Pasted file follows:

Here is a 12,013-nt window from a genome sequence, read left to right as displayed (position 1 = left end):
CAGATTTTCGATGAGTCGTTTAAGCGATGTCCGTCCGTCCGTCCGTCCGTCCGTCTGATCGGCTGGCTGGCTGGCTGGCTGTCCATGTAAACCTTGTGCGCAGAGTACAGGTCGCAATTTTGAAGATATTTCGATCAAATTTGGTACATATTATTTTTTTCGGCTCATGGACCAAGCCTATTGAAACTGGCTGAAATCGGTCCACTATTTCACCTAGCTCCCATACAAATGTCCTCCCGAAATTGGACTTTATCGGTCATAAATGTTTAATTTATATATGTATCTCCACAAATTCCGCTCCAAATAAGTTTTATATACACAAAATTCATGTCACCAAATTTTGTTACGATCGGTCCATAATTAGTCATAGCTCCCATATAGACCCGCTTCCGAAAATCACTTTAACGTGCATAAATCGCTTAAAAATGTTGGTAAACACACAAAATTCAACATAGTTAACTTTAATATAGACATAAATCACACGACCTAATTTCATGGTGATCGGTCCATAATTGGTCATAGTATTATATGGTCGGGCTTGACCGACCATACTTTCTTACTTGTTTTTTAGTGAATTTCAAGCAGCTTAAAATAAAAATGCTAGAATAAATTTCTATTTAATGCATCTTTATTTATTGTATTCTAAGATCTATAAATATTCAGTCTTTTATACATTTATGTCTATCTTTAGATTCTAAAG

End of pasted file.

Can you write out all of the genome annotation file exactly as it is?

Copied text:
Here is a 12,013-nt window from a genome sequence, read left to right as displayed (position 1 = left end):
CAGATTTTCGATGAGTCGTTTAAGCGATGTCCGTCCGTCCGTCCGTCCGTCCGTCTGATCGGCTGGCTGGCTGGCTGGCTGTCCATGTAAACCTTGTGCGCAGAGTACAGGTCGCAATTTTGAAGATATTTCGATCAAATTTGGTACATATTATTTTTTTCGGCTCATGGACCAAGCCTATTGAAACTGGCTGAAATCGGTCCACTATTTCACCTAGCTCCCATACAAATGTCCTCCCGAAATTGGACTTTATCGGTCATAAATGTTTAATTTATATATGTATCTCCACAAATTCCGCTCCAAATAAGTTTTATATACACAAAATTCATGTCACCAAATTTTGTTACGATCGGTCCATAATTAGTCATAGCTCCCATATAGACCCGCTTCCGAAAATCACTTTAACGTGCATAAATCGCTTAAAAATGTTGGTAAACACACAAAATTCAACATAGTTAACTTTAATATAGACATAAATCACACGACCTAATTTCATGGTGATCGGTCCATAATTGGTCATAGTATTATATGGTCGGGCTTGACCGACCATACTTTCTTACTTGTTTTTTAGTGAATTTCAAGCAGCTTAAAATAAAAATGCTAGAATAAATTTCTATTTAATGCATCTTTATTTATTGTATTCTAAGATCTATAAATATTCAGTCTTTTATACATTTATGTCTATCTTTAGATTCTAAAG